See also: Injury (for Suicide)
Below are links to information related to mental health. Click on the right menu or scroll down to view general information and programs, research, statistics and guidelines on this topic.
Mental Illness Surveillance Among Adults in the United States (9/30/2012)
Women were more likely to have serious psychological distress than men, and rates were highest among adults aged 45-54 years and non-Hispanic blacks. Women made 29.4 million of the ambulatory care visits with primary mental health diagnoses, compared with 18.5 million for men.
Antidepressant Use in Persons Aged 12 and Over: United States, 2005-2008 (11/3/2011)
Females are more likely to take antidepressants than are males, and non-Hispanic white persons are more likely to take antidepressants than are non-Hispanic black and Mexican-American persons.
Suicidal Thoughts and Behaviors Among Adults Aged ≥18 Years - United States, 2008-2009 (11/3/2011)
This report is the first to present state-level data concerning answers to questions related to suicidal thoughts, plans, and attempts from the 2008 and 2009 National Survey on Drug Use and Health. The prevalence of suicidal thoughts was significantly higher among females than it was among males, but there was no statistically significant difference for suicide planning or suicide attempts.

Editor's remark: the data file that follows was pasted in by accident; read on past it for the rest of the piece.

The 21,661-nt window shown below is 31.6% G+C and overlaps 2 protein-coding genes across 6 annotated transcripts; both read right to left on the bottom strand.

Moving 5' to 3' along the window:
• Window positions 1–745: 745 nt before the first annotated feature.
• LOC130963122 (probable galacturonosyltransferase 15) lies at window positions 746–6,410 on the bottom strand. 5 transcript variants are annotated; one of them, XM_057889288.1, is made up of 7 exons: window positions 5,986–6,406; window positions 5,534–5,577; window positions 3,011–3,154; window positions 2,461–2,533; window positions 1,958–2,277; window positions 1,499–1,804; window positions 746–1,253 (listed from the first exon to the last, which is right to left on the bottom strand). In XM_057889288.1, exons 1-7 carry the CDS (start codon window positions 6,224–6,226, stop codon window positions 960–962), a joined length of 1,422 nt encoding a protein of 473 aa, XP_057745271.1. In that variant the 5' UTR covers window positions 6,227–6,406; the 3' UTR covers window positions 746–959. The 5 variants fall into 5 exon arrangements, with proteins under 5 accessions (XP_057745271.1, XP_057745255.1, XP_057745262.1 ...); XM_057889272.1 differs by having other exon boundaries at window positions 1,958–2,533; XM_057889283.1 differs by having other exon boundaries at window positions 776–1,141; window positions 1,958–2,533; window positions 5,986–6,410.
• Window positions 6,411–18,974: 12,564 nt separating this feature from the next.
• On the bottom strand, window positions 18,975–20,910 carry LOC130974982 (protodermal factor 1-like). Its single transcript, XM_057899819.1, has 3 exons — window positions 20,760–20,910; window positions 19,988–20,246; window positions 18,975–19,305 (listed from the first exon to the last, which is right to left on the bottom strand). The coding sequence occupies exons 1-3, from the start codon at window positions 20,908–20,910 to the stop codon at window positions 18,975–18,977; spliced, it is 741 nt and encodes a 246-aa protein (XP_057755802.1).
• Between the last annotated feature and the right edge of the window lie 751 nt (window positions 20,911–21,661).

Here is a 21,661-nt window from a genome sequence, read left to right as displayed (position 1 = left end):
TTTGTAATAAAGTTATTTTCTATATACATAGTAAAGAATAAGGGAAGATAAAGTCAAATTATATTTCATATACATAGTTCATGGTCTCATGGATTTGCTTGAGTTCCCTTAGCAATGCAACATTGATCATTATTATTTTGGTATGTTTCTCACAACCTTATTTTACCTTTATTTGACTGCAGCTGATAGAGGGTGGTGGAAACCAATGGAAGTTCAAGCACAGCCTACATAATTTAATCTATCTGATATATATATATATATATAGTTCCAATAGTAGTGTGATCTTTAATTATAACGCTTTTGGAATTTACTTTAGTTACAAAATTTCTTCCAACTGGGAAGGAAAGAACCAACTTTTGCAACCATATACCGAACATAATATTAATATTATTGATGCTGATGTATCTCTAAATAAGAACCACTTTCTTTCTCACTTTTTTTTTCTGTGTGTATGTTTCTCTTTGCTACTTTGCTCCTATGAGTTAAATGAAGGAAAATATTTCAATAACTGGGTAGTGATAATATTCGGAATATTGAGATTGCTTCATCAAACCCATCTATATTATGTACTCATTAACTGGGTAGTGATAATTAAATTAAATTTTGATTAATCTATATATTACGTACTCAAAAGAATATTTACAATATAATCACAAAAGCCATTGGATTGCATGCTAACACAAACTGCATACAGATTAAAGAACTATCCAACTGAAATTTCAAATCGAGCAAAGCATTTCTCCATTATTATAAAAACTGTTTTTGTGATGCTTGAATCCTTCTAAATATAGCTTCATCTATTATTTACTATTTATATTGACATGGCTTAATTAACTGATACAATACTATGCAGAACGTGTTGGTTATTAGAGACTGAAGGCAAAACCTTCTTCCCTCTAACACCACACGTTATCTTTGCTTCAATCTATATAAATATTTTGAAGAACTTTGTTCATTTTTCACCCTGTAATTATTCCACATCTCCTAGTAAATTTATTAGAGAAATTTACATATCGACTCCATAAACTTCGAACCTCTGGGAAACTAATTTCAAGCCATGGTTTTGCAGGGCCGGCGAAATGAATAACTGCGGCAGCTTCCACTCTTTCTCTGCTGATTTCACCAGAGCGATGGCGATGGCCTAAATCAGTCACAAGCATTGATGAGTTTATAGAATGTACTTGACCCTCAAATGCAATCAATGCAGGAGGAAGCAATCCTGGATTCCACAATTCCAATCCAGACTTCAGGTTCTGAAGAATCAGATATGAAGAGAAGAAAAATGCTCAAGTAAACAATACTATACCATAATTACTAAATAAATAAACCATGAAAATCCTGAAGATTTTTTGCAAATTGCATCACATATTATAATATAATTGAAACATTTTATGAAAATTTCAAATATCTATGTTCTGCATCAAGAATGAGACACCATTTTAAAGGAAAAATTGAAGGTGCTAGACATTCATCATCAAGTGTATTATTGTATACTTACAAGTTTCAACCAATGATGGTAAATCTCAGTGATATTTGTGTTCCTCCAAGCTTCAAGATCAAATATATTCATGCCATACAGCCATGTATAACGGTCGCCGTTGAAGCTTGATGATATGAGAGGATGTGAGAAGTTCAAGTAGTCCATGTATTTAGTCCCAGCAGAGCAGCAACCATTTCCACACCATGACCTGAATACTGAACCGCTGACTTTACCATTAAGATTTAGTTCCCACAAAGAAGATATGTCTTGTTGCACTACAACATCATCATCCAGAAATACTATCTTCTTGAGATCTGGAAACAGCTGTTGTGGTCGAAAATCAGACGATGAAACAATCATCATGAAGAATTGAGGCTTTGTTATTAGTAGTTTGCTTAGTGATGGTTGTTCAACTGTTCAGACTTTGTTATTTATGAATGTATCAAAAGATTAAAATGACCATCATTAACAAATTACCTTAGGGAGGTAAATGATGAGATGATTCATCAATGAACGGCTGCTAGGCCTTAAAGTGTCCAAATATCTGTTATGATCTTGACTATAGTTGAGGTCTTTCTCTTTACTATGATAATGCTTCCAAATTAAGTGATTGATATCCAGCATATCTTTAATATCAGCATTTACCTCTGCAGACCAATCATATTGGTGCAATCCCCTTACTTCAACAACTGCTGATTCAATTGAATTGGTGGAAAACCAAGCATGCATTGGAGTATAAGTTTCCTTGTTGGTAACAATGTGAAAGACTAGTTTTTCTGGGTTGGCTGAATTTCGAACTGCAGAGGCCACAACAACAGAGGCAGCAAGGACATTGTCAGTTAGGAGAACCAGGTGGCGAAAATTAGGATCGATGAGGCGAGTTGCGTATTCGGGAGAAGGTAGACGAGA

Mental Illness Surveillance Among Adults in the United States (11/2/2011)
This report summarizes data from selected CDC surveillance and information systems that measure mental illness and the associated effects in the U.S. adult population.
Affects 1 in 10 U.S. Adults
This study found the following groups to be more likely to meet criteria for major depression: persons 45-64 years of age, women, blacks, Hispanics, non-Hispanic persons of other races or multiple races, persons with less than a high school education, those previously married, individuals unable to work or unemployed, and persons without health insurance coverage.
Depression among Adults - United States, 2006 and 2008 (10/29/10)
This report summarizes the results of this analysis, which indicated that, among 235,067 adults (in 45 states, the District of Columbia [DC], Puerto Rico, and the U.S. Virgin Islands), 9.0% met the criteria for current depression, including 3.4% who met the criteria for major depression.
and Smoking in the U.S. Household Population Aged 20 and Over,
Adults aged 20 and over with depression were more likely to be cigarette smokers than those without depression. Women with depression had smoking rates similar to men with depression, while women without depression smoked less than men.
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